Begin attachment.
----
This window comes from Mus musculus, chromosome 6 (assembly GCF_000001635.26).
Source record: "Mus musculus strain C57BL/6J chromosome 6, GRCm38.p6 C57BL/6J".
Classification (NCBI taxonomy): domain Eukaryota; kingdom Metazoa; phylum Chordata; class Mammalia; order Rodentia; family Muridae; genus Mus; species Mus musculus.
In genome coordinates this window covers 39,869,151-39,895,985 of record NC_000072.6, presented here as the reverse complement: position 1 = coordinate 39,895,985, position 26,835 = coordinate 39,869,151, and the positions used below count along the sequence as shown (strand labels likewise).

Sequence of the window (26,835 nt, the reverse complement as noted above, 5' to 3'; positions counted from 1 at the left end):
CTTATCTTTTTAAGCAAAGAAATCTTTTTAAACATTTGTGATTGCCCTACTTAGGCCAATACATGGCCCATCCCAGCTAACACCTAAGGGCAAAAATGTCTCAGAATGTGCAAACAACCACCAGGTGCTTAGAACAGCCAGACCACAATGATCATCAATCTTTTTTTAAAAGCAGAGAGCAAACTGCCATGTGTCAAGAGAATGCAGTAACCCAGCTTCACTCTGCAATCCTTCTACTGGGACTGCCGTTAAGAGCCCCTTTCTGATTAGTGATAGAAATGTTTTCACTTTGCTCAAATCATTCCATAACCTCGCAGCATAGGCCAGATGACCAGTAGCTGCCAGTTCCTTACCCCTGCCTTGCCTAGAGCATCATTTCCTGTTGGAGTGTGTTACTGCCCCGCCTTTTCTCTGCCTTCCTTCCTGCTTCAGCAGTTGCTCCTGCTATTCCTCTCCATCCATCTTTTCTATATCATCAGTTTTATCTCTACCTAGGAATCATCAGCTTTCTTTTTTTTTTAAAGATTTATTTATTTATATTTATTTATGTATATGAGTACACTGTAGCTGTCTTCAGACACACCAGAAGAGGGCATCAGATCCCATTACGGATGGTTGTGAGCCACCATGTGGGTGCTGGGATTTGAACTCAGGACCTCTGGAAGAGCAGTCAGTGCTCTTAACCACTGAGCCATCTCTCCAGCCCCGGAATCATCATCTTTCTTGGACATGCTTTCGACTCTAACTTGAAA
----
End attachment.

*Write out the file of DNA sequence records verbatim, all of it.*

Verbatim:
This window comes from Mus musculus, chromosome 6 (assembly GCF_000001635.26).
Source record: "Mus musculus strain C57BL/6J chromosome 6, GRCm38.p6 C57BL/6J".
Classification (NCBI taxonomy): domain Eukaryota; kingdom Metazoa; phylum Chordata; class Mammalia; order Rodentia; family Muridae; genus Mus; species Mus musculus.
In genome coordinates this window covers 39,869,151-39,895,985 of record NC_000072.6, presented here as the reverse complement: position 1 = coordinate 39,895,985, position 26,835 = coordinate 39,869,151, and the positions used below count along the sequence as shown (strand labels likewise).

Sequence of the window (26,835 nt, the reverse complement as noted above, 5' to 3'; positions counted from 1 at the left end):
CTTATCTTTTTAAGCAAAGAAATCTTTTTAAACATTTGTGATTGCCCTACTTAGGCCAATACATGGCCCATCCCAGCTAACACCTAAGGGCAAAAATGTCTCAGAATGTGCAAACAACCACCAGGTGCTTAGAACAGCCAGACCACAATGATCATCAATCTTTTTTTAAAAGCAGAGAGCAAACTGCCATGTGTCAAGAGAATGCAGTAACCCAGCTTCACTCTGCAATCCTTCTACTGGGACTGCCGTTAAGAGCCCCTTTCTGATTAGTGATAGAAATGTTTTCACTTTGCTCAAATCATTCCATAACCTCGCAGCATAGGCCAGATGACCAGTAGCTGCCAGTTCCTTACCCCTGCCTTGCCTAGAGCATCATTTCCTGTTGGAGTGTGTTACTGCCCCGCCTTTTCTCTGCCTTCCTTCCTGCTTCAGCAGTTGCTCCTGCTATTCCTCTCCATCCATCTTTTCTATATCATCAGTTTTATCTCTACCTAGGAATCATCAGCTTTCTTTTTTTTTTAAAGATTTATTTATTTATATTTATTTATGTATATGAGTACACTGTAGCTGTCTTCAGACACACCAGAAGAGGGCATCAGATCCCATTACGGATGGTTGTGAGCCACCATGTGGGTGCTGGGATTTGAACTCAGGACCTCTGGAAGAGCAGTCAGTGCTCTTAACCACTGAGCCATCTCTCCAGCCCCGGAATCATCATCTTTCTTGGACATGCTTTCGACTCTAACTTGAAA